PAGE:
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Old 02-19-2014, 08:18 AM   #11
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There are numerous ranges in my area. Two of them are within 3 miles of each other.
One is a club that charges $120 a year for member and spouse.
The other is a "public" range that has a daily charge and no membership.

I can always get a range session at the club with minimum disturbances. The "public" one is crowded and one has to wait to get time on the range.

I would rather spend $120 and get range time (even if once a month), than $120 (once a month X $10) a year and hope I get range time.

And where are the new shooters? On the public range.

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Old 02-19-2014, 10:40 AM   #12
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I fully agree with the idea of helping people out - and I am perfectly willing to do that. I did show the gentleman how to load the mag but, truthfully, I can give him pointers on general handling but I believe the range should be, at least, handling the safety things. The more I think about it the more I realize that he had rented the firearm - he had a tote that apparently only comes with rentals. If the range is willing to rent to a complete novice I would figure that they would be responsible enough to at least walk him through the basics. This is not to excuse myself or others from not helping out but I am far from an expert when it comes to teaching.

It's one thing to have a person sign a form that explains range safety rules, but if that person doesn't understand the first thing about firearms I would think that the range might want to get involved.

I really do like this range/shop and most of the folks there are pretty friendly, though I am not certain as to the depth of knowledge throughout the staff. Maybe I'll chat with management - just as a courtesy - to see how they see things and maybe make a few suggestions.

By the way...this forum is awesome.

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Old 02-19-2014, 11:00 AM   #13
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Helping new guys out? A noble thought, but it pre-supposes any of them are open to your help. What I see a lot of is 3-4 people alternating between the firing line and their smart phone. Sometimes one of them has their girl friend there, trying to show her what's what with his pistol. The other phenomena, at least around here, is in some cases they're speaking a foreign language. If I'm asked, that's different. Otherwise, I'm not elbowing my way in. I'll be back tomorrow.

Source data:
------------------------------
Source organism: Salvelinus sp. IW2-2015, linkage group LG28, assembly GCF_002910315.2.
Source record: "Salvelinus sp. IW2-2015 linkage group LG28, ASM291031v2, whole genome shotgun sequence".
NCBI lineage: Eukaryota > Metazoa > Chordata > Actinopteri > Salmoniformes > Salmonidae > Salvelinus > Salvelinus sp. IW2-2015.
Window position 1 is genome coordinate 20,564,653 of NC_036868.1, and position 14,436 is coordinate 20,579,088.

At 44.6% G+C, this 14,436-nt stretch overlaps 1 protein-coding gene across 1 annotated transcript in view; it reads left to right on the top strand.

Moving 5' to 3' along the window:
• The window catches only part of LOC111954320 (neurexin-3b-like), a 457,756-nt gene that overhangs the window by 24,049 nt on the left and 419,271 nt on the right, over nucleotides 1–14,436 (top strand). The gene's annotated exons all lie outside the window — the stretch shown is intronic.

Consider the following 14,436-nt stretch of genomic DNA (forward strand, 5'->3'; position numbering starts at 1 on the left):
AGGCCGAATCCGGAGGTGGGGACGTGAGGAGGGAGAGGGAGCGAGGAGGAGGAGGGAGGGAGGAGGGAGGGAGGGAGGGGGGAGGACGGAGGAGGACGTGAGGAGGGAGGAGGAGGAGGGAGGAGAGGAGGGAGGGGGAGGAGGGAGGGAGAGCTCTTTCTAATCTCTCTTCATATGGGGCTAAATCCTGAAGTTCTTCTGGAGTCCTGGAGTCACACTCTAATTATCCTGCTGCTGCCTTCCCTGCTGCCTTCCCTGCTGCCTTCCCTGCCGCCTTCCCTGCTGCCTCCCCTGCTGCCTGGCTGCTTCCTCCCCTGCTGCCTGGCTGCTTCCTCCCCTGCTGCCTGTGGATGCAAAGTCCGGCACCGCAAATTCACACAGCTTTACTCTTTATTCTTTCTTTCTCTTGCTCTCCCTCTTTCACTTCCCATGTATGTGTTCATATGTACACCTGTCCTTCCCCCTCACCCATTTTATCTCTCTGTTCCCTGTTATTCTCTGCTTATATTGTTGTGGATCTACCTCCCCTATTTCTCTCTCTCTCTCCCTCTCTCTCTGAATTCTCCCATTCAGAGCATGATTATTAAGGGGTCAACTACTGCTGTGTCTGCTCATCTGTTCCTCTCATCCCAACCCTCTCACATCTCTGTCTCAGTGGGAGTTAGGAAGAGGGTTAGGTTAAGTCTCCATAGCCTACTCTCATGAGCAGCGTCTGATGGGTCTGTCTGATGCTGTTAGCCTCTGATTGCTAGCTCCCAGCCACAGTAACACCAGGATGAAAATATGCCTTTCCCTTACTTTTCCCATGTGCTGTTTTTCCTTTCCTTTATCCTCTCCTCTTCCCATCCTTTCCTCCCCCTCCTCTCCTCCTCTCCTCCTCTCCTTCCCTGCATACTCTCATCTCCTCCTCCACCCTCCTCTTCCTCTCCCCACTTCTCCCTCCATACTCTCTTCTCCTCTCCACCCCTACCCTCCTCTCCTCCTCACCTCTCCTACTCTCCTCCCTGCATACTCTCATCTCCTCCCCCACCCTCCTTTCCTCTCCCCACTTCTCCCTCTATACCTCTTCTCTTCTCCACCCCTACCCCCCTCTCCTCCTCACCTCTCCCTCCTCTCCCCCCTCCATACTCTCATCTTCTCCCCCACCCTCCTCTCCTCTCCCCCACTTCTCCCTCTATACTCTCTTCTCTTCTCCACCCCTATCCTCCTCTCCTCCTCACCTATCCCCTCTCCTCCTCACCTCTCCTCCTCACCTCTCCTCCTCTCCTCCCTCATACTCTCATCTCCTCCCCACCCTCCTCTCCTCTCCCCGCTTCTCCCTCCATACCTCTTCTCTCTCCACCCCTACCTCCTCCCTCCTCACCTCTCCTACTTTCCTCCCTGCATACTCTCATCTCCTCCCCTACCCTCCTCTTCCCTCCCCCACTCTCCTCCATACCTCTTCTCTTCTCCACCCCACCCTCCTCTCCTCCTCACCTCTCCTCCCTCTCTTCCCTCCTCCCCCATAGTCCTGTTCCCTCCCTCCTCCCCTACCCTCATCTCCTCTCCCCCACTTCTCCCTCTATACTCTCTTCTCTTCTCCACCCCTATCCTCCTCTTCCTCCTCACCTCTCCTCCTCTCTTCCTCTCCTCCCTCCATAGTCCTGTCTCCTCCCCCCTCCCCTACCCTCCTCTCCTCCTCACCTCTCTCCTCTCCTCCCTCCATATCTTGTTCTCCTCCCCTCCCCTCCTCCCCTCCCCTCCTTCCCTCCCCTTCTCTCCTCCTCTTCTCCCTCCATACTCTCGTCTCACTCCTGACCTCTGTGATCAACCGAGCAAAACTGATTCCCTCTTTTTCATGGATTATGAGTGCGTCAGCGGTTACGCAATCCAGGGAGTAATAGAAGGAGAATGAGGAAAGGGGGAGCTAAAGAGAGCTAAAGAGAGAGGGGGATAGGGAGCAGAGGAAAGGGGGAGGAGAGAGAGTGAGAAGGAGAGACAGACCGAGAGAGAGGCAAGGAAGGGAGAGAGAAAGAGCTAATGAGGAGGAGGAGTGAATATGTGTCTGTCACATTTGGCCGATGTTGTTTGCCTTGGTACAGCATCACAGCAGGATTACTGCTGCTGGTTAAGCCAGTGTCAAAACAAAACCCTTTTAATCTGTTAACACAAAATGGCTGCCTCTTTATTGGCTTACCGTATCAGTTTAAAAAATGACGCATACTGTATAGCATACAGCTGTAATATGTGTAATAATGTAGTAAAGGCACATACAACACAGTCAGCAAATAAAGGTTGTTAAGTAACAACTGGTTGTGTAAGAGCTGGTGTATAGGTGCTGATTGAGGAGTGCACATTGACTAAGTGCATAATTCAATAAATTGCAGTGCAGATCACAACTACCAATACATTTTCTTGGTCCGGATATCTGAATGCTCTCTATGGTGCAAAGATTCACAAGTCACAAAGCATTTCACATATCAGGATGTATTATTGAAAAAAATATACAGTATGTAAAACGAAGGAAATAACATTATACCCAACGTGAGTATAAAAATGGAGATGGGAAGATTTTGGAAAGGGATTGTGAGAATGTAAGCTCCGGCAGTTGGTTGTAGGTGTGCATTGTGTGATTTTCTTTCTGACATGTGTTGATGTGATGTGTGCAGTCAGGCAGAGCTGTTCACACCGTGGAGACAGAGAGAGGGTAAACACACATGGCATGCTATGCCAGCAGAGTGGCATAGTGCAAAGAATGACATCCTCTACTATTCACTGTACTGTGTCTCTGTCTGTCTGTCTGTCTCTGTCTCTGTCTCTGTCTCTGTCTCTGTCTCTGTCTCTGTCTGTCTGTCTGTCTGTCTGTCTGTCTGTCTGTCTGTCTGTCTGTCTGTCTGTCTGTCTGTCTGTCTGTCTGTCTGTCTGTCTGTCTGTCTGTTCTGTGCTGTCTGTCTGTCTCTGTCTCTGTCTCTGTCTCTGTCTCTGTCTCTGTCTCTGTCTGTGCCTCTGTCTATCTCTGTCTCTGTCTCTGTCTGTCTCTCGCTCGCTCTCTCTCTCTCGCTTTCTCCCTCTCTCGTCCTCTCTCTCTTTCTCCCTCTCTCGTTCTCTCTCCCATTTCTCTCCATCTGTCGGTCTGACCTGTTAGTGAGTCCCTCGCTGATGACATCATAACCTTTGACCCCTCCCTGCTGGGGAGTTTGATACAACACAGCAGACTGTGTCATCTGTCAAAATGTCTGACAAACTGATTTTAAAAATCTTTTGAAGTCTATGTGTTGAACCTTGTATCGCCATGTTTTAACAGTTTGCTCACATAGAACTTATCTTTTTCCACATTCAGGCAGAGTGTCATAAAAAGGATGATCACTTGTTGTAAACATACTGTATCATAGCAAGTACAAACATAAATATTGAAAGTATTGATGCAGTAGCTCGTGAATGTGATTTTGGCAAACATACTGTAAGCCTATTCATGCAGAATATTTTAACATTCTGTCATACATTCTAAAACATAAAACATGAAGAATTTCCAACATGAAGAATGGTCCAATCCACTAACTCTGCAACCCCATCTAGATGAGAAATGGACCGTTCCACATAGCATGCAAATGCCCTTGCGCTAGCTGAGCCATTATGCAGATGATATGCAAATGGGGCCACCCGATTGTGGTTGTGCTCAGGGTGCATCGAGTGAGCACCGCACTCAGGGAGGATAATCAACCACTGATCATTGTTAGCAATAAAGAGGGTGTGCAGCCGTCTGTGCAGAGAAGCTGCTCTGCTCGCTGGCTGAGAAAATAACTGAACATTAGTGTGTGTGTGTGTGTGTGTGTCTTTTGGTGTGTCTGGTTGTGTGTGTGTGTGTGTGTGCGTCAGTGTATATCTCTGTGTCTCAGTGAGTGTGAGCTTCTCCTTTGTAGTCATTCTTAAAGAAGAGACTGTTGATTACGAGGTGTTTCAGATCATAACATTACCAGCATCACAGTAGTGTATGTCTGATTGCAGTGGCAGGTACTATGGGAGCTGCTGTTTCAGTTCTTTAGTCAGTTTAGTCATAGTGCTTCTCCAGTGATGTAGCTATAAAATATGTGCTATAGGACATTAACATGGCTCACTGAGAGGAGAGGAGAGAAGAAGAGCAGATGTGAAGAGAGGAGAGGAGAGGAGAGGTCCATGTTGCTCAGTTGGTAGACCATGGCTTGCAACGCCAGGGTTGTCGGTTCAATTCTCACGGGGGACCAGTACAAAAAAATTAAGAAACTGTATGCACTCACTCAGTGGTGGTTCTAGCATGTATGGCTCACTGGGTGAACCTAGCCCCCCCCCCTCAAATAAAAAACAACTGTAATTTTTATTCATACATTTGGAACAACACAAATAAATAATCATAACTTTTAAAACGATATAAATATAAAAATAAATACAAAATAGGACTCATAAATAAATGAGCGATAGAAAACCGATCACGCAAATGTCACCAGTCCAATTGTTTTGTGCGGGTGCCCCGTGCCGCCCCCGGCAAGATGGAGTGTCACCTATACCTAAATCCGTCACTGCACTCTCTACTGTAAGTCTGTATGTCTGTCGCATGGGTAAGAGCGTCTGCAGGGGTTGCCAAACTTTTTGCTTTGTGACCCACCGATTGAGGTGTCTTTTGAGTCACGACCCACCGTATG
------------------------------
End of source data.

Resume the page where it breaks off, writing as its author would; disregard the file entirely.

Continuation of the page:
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Old 02-19-2014, 11:27 AM   #14
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I guess I have a slightly different take on this. New people are at the range because they want to learn. That elderly gentleman went completely out of his comfort zone to walk into the range and rent the gun. Like many, he was expecting instruction from the range officer and was ignored. Likely he did this either because it was a lifelong dream, or his neighborhood is degrading into criminal activity and he cannot afford to move on his income. Either way, he will probably never return to the shooting sports. An opportunity for a new shooter to love our sport, join the NRA and vote for political supporters is permanently lost.

I'm not faulting the OP or anyone for their opinion, as safety for our own life should be our paramount concern. But when I first started taking martial arts, and gained my first rank, a yellow belt, my instructor made me start training new students, the white belts. I looked at him incredulously and said, "Train? I'm not an expert!" to which he replied, "you never learn a skill better than when you have to train someone else." Wise words. If you know how to load a weapon, make it safe and safely fire it down range, you know more than that elderly gentleman did, and you both would have been better off for the experience.

The fault here lies mainly with the ranges and their personnel. They should make training available, as these are deadly weapons. If it is too busy to train, make an appointment for the newbie to return, or ask an obviously competent individual to help out, maybe for a free hour on the range for 15-30 minutes of instruction. I have insisted a range compensate me for my time when I help their customers learn a skill and teach safety rules for everyone's obvious benefit. I train, the newbie becomes enthusiastic as well as a recurring customer to the store, everyone is safe - yeah, they owe me! Pointing out that they placed someone on the range that endangered my life and the lives of everyone on the range is good leverage! If they won't compensate you a free range hour, they are not serious about shooting or customer support - go somewhere else.

We go to the range to shoot. It's unfair to be expected to waste our time training yet another newb. But if you take the longer-term view, I think you'll find that you are the better for it.

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Old 02-19-2014, 11:54 AM   #15